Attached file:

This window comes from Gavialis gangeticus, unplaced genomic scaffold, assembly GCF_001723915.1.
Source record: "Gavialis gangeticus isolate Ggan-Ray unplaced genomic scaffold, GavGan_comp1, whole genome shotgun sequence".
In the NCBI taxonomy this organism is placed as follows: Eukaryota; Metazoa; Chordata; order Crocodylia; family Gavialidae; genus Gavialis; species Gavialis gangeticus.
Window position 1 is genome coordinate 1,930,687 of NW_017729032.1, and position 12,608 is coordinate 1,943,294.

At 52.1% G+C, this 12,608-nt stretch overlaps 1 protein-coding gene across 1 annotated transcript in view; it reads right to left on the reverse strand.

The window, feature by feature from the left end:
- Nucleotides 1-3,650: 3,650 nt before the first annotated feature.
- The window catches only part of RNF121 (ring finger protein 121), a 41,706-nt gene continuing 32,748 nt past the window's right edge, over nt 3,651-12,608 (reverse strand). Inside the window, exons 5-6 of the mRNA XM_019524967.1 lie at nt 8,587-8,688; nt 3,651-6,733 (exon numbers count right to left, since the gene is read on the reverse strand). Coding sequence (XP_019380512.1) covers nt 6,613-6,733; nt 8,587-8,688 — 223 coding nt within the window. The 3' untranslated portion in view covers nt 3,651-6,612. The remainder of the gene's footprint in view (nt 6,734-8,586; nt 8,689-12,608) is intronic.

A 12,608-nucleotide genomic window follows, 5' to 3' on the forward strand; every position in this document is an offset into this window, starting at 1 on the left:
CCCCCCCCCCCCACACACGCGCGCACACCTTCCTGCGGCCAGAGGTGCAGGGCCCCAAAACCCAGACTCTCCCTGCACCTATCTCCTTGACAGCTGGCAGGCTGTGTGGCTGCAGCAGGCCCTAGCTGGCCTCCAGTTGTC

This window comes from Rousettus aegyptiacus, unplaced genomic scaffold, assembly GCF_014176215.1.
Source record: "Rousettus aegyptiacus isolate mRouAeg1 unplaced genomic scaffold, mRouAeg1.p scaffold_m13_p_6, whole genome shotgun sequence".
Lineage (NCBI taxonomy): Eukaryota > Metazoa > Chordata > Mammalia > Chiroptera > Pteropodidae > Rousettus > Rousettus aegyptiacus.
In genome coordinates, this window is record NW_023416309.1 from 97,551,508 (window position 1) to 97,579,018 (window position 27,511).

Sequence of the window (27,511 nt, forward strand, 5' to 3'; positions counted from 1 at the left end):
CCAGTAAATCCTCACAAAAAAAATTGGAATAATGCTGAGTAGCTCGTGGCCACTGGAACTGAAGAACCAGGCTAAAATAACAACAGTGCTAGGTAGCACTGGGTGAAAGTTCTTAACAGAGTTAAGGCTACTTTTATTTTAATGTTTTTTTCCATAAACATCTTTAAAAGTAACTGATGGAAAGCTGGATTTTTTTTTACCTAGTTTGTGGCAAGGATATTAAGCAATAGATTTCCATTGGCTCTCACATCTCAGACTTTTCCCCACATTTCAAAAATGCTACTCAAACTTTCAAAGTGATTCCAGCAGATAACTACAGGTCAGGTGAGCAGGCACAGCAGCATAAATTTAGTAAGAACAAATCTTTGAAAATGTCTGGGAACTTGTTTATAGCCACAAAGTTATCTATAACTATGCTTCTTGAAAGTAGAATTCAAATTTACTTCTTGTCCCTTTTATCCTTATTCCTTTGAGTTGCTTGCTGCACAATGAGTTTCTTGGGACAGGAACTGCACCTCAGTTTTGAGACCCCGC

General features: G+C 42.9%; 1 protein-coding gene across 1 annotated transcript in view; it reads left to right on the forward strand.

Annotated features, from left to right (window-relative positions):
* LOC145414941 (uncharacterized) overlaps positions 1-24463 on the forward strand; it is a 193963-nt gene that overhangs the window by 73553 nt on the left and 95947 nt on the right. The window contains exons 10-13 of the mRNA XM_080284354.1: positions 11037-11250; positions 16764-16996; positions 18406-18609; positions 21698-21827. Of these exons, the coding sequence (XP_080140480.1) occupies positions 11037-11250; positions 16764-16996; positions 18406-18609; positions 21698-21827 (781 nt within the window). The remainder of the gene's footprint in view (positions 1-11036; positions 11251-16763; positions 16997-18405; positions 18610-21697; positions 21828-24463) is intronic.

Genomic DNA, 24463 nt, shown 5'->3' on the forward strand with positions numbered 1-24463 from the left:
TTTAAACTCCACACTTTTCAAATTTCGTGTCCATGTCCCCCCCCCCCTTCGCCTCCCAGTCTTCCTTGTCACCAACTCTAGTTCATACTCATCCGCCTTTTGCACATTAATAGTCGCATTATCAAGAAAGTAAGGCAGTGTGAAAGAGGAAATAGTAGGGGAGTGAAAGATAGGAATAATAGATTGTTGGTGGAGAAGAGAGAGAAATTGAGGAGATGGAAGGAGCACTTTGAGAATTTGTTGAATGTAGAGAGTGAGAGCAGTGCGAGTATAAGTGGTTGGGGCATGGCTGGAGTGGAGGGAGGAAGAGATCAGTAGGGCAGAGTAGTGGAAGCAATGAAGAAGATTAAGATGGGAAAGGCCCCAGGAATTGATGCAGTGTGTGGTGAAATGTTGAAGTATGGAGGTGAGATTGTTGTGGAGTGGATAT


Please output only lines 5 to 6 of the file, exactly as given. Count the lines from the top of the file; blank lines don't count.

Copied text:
At 52.1% G+C, this 12,608-nt stretch overlaps 1 protein-coding gene across 1 annotated transcript in view; it reads right to left on the reverse strand.

The window, feature by feature from the left end: